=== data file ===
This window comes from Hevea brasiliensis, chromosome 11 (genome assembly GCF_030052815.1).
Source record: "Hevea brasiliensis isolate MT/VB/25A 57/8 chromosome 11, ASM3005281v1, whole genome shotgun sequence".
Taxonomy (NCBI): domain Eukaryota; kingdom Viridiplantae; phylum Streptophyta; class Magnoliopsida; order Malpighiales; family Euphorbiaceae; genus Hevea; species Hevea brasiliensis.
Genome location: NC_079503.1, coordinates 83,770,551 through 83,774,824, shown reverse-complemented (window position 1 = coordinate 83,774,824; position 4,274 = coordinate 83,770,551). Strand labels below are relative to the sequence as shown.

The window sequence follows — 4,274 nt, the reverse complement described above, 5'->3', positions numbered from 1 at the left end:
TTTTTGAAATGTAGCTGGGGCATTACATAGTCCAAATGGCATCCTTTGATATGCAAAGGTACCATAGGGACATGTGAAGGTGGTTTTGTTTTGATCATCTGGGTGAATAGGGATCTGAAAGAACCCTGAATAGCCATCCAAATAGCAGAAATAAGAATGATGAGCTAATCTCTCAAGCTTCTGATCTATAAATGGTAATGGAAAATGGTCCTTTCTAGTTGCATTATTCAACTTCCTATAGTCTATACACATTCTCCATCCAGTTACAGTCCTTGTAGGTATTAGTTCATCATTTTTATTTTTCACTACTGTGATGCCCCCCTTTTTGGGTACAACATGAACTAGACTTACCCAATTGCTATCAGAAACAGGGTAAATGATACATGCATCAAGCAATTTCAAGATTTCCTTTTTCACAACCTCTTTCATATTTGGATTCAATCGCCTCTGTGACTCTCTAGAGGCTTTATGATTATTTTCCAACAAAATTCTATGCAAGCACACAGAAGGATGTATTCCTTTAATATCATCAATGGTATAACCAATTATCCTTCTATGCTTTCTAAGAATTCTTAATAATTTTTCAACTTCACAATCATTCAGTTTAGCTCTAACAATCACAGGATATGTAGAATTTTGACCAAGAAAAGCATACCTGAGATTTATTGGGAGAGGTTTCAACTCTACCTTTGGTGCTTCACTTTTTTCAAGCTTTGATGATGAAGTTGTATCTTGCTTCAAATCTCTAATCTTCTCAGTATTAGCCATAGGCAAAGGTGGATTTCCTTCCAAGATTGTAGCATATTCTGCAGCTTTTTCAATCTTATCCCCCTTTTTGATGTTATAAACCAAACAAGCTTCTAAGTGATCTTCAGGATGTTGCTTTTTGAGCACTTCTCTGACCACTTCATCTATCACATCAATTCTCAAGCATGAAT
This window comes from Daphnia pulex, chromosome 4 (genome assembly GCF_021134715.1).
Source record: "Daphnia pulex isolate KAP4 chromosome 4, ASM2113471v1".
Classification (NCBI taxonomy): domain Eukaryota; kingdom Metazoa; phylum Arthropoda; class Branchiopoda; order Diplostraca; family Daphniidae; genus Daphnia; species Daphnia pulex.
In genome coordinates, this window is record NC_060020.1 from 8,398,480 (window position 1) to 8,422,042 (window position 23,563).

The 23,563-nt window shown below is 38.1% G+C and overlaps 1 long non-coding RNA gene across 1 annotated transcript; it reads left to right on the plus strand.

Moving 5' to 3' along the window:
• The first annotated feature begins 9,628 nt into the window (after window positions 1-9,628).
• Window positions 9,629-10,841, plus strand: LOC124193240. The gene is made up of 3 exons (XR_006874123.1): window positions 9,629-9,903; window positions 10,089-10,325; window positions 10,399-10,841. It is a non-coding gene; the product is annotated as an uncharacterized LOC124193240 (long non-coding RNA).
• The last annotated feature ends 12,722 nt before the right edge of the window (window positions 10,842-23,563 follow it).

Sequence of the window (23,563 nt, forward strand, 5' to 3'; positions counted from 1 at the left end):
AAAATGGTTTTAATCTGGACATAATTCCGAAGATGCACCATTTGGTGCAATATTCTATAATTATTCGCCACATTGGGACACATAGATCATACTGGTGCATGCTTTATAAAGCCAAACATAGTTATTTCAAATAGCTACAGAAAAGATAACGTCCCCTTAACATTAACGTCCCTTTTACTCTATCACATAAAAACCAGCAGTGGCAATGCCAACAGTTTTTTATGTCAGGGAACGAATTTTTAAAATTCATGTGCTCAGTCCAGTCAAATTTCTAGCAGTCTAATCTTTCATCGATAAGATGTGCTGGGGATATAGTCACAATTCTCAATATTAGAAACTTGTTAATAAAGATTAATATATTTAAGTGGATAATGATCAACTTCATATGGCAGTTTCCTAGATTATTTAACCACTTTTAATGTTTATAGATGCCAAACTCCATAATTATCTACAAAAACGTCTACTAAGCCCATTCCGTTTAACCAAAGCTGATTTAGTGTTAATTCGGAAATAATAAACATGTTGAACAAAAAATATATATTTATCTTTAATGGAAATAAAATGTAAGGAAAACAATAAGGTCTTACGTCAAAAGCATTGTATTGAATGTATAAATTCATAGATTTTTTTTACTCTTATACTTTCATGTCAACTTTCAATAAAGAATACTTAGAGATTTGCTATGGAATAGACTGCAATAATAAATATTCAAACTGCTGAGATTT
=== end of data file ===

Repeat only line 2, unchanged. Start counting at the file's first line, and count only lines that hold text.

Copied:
Source record: "Hevea brasiliensis isolate MT/VB/25A 57/8 chromosome 11, ASM3005281v1, whole genome shotgun sequence".